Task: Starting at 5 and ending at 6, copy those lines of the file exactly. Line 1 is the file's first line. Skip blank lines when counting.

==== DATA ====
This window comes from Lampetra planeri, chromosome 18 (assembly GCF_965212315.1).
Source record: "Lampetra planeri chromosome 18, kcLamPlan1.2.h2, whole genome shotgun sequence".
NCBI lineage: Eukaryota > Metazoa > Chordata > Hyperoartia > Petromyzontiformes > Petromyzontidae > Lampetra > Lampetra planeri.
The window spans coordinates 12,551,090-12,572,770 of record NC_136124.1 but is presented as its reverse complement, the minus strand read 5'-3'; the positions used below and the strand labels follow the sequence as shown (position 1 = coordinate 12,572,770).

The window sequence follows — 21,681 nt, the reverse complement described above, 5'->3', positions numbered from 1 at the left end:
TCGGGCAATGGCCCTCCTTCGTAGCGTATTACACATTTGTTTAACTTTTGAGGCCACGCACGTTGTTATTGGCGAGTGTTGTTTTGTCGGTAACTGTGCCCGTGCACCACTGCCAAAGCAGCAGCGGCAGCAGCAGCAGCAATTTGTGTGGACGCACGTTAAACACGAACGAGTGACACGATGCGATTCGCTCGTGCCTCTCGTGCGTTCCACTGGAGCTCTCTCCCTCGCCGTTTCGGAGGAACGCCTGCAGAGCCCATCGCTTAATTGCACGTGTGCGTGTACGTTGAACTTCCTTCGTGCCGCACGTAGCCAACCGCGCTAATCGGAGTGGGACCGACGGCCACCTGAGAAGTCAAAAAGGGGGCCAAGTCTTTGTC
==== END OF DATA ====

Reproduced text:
The window sequence follows — 21,681 nt, the reverse complement described above, 5'->3', positions numbered from 1 at the left end:
TCGGGCAATGGCCCTCCTTCGTAGCGTATTACACATTTGTTTAACTTTTGAGGCCACGCACGTTGTTATTGGCGAGTGTTGTTTTGTCGGTAACTGTGCCCGTGCACCACTGCCAAAGCAGCAGCGGCAGCAGCAGCAGCAATTTGTGTGGACGCACGTTAAACACGAACGAGTGACACGATGCGATTCGCTCGTGCCTCTCGTGCGTTCCACTGGAGCTCTCTCCCTCGCCGTTTCGGAGGAACGCCTGCAGAGCCCATCGCTTAATTGCACGTGTGCGTGTACGTTGAACTTCCTTCGTGCCGCACGTAGCCAACCGCGCTAATCGGAGTGGGACCGACGGCCACCTGAGAAGTCAAAAAGGGGGCCAAGTCTTTGTC